Spare these, and let thy time be when it will

At thy contagious darts, that wound the heads
Of weeping friends, who wait at dying beds.
Spare these, and let thy time be when it will;
My bus’ness is to die, and thine to kill.
Gently thy fatal scepter on me lay,
And take to thy cold arms, insensibly, thy prey.

Anne Finch, Countess of Winchilsea

It’s hard not to be of a somewhat macabre mind when looking at two disasters that are converging this week: if, in a novel, the swine flu outbreak had arrived in the midst of a global financial crisis, the reader would either (a) dismiss this as a preposterous coincidence, or (b) prepare for more post-apocalyptic excess, like zombies or mutant hordes. Though I suspect we’ll see a rise in the number of confirmed cases over the next few days, I hope that we avoid an outbreak of pandemic scale (and also avoid the zombies and mutants).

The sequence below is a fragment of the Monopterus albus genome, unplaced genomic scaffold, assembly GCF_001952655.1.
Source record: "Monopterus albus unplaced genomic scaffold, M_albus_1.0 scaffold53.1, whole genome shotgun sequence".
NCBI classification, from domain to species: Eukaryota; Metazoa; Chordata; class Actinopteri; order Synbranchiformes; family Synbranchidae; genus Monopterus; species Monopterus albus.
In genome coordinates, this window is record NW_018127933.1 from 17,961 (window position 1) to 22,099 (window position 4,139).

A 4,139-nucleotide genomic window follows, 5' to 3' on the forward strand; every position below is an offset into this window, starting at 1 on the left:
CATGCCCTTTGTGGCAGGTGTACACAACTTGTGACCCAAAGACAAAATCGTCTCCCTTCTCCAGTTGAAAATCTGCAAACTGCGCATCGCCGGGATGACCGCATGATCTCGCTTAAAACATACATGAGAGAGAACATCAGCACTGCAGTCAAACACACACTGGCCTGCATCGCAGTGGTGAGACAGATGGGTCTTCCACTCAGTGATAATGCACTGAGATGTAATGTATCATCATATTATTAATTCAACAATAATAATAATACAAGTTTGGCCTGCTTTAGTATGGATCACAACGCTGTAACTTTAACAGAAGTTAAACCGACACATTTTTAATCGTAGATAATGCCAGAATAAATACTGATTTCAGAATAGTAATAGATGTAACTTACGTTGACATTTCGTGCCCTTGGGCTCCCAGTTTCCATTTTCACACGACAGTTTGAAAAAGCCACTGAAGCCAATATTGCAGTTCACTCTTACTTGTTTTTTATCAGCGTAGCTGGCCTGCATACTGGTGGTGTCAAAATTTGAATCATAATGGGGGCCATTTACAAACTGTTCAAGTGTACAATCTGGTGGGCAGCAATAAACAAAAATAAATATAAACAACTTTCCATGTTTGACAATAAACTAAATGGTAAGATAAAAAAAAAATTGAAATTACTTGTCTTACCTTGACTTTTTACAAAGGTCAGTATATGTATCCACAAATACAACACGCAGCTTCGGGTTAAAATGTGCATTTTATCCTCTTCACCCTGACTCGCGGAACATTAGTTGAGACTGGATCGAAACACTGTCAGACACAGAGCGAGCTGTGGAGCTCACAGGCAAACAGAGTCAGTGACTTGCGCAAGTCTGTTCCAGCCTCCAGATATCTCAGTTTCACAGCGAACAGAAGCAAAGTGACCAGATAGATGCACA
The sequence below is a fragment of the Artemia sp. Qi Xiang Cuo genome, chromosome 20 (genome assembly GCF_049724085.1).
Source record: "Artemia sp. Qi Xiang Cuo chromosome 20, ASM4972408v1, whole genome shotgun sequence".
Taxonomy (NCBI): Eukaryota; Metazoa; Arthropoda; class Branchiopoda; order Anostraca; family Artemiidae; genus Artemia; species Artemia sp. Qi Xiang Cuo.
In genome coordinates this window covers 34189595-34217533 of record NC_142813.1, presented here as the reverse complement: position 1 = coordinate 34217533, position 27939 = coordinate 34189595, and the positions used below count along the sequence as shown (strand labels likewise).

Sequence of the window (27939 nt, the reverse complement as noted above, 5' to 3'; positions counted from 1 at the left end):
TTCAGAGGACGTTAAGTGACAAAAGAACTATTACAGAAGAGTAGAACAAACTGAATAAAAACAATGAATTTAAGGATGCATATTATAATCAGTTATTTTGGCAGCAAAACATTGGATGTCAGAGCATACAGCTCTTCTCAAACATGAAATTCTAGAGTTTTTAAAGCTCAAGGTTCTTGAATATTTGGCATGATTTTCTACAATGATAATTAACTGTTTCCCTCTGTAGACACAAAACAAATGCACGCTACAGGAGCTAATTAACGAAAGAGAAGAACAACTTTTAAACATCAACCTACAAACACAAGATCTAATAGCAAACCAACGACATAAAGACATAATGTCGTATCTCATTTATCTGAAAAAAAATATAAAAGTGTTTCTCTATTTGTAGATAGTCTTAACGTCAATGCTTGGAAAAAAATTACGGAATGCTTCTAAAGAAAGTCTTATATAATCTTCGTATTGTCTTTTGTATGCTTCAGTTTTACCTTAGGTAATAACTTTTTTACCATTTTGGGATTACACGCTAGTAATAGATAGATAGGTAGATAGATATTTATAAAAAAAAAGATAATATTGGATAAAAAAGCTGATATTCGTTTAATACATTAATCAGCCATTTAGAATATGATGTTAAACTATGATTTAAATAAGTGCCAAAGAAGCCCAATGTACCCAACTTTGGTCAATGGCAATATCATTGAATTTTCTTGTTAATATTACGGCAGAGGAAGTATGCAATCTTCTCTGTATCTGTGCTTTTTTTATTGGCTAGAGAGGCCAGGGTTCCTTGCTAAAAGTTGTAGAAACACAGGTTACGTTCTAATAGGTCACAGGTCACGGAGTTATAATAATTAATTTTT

Still, I wonder what impact the unemployment numbers will have on the spread of the disease? I could imagine them being a brake on the spread of the flu; nearly 10% of the work force is circulating through offices and factories far less than they did a year ago, keeping their germs to themselves and not picking up any new microbes. Indeed, as the flu ravages society, leaving places of business empty in its wake, the unemployed may become the vanguard for saving civilization, the last best hope to rebuild society after the collapse. Perhaps the stimulus package ought to contain some guidestone construction.

But gallows humor won’t be very helpful in averting disaster. Good handwashing (and remember, as my second-graders remind me, to sneeze into your elbow, not your hand!) and staying home when sick have already been suggested; and the U.S. government has acted quickly to release resources. Looming disasters are best met promptly, forcefully, and calmly; perhaps we’ve learned at least that much from the recent past.

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